Help for struggling workers was one of the promises made when the Golden 1 Center was in the planning stages. But findings in a new audit show there's been a bit of a struggle to reach out to the right communities.
Sacramento city auditor Jorge Oseguera says three workers had to be removed from the pool of priority apprentices because they didn't actually meet program criteria.
As the Kings get a new home, that program is supposed to provide construction work to 70 people from disadvantaged areas of town or who might face a hiring challenge — like a police record.
In the fall, Sacramento's Employment and Training Agency (SETA) reported it had already filled 40 of the 70 promised jobs, but the audit found the numbers were actually lower because worker's backgrounds weren't being verified and classified correctly.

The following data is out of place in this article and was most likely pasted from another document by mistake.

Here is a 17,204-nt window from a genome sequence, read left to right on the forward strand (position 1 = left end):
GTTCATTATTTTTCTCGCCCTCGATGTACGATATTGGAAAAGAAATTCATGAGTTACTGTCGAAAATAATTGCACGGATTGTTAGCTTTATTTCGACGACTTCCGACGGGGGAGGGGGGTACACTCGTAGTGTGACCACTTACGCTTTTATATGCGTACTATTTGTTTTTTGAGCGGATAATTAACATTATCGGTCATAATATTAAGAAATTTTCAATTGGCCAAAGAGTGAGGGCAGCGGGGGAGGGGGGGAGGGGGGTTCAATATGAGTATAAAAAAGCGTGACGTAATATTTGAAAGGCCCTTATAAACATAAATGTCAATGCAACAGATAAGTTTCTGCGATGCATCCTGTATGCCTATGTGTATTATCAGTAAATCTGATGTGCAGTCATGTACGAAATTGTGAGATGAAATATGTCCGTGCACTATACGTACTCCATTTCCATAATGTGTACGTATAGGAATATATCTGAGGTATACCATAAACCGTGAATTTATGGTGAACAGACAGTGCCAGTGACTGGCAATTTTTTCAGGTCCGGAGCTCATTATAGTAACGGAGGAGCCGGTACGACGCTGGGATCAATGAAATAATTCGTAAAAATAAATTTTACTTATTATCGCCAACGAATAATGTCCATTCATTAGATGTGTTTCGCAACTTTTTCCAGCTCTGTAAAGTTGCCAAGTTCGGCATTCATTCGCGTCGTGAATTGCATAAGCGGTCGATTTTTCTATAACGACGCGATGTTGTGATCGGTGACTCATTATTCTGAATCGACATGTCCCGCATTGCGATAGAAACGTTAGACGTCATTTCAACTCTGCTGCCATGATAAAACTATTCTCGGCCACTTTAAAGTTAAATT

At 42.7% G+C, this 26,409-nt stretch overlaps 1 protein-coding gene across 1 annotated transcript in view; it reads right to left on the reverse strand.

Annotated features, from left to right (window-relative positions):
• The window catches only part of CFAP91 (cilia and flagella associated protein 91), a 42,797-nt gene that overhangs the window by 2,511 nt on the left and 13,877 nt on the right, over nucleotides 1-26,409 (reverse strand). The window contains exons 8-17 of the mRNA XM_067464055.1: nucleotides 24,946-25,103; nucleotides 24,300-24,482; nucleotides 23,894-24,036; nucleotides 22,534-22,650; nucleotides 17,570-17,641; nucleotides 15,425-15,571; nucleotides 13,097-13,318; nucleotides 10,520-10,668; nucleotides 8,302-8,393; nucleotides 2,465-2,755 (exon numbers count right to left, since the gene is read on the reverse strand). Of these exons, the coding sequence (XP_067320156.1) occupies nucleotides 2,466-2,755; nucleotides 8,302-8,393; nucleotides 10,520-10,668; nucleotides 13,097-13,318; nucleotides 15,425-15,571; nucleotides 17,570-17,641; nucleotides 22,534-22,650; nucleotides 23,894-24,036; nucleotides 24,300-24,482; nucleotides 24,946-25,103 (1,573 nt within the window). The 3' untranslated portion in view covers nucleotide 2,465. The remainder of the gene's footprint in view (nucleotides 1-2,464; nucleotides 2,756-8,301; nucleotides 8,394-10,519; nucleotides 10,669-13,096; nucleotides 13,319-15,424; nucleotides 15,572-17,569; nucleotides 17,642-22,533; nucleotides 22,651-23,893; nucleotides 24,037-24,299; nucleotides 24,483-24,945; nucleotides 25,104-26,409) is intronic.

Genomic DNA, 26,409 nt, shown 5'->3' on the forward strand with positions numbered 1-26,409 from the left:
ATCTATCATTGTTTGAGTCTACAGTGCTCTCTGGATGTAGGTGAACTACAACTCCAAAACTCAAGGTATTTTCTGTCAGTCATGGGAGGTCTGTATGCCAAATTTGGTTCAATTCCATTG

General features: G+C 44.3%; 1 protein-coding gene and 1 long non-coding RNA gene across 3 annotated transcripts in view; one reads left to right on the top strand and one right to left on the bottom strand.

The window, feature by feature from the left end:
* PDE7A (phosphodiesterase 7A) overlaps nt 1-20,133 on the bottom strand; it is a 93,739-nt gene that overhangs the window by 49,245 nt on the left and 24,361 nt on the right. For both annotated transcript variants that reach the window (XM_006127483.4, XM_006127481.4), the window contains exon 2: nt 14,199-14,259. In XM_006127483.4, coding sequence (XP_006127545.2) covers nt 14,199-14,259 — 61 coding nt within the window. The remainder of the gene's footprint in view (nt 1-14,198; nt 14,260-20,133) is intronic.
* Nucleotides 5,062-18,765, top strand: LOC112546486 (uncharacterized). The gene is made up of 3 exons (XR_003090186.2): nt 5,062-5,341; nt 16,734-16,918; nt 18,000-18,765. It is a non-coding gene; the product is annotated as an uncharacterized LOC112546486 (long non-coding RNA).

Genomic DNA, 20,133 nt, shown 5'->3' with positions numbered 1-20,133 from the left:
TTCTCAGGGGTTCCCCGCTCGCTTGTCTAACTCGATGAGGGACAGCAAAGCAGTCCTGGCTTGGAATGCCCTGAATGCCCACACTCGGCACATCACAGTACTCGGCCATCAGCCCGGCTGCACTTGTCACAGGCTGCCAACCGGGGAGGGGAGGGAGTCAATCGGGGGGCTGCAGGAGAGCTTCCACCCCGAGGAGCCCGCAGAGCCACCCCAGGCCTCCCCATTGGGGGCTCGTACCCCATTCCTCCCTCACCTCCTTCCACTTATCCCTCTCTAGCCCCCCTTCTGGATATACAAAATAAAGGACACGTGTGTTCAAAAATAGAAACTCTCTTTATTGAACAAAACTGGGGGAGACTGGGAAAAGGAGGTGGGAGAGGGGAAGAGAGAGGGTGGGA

"They've increased their documentation which is one of the areas where we thought they could make some improvements and confirm that they in fact meet the criteria. That was addressed and they are segregating out these to the priority apprentice group so we can better determine who belongs to each goal," said Oseguera.
With construction about 60 percent complete on the new Kings arena, Oseguera also says there's still plenty of time for this program to keep the promise it made to Sacramento with more eligible hires.